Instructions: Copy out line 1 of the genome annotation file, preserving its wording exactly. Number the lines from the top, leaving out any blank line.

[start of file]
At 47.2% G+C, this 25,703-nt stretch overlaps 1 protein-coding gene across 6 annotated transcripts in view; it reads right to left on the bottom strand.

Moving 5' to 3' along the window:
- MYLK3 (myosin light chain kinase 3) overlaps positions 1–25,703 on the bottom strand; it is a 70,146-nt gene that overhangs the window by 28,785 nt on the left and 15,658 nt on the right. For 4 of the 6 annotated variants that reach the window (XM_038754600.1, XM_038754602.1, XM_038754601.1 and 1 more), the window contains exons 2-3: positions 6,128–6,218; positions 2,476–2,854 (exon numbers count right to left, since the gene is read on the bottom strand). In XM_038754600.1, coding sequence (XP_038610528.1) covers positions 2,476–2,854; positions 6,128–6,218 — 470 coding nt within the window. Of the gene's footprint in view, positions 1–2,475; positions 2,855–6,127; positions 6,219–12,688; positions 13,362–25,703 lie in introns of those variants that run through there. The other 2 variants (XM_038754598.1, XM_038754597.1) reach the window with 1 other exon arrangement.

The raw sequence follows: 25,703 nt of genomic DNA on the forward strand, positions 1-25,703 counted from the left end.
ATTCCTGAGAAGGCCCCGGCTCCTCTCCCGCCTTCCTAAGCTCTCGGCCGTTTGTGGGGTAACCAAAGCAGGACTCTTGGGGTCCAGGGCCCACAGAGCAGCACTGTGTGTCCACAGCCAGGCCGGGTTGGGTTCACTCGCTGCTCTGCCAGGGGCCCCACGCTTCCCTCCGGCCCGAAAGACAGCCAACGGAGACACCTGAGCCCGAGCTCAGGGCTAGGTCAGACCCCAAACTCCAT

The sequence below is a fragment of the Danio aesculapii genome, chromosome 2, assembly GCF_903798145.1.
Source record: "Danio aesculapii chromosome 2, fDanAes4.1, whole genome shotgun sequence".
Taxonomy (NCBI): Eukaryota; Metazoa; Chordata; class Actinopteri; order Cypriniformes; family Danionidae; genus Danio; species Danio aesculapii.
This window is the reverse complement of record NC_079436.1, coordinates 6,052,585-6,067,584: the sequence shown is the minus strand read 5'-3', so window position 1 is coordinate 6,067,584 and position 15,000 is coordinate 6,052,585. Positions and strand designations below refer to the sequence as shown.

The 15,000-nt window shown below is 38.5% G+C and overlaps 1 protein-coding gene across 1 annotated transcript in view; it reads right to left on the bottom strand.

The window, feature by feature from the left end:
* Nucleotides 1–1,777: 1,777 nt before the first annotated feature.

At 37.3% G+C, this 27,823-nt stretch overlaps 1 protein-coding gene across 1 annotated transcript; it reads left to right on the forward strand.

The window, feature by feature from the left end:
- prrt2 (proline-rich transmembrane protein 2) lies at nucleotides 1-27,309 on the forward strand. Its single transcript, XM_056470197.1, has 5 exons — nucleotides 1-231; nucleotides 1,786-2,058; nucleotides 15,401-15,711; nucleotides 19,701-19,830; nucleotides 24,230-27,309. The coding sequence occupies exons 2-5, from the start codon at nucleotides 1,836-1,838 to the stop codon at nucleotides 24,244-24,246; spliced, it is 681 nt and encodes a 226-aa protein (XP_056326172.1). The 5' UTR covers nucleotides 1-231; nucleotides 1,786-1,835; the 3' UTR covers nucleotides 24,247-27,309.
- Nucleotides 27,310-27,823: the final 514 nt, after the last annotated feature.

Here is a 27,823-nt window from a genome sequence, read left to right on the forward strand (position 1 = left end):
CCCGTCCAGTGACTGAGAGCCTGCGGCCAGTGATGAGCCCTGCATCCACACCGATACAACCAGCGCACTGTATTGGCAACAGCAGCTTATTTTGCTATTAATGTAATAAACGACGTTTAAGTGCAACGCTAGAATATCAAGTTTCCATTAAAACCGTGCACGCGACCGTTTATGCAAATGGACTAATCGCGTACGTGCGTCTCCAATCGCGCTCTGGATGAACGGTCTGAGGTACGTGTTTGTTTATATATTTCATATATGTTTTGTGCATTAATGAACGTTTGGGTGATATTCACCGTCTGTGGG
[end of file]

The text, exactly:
At 47.2% G+C, this 25,703-nt stretch overlaps 1 protein-coding gene across 6 annotated transcripts in view; it reads right to left on the bottom strand.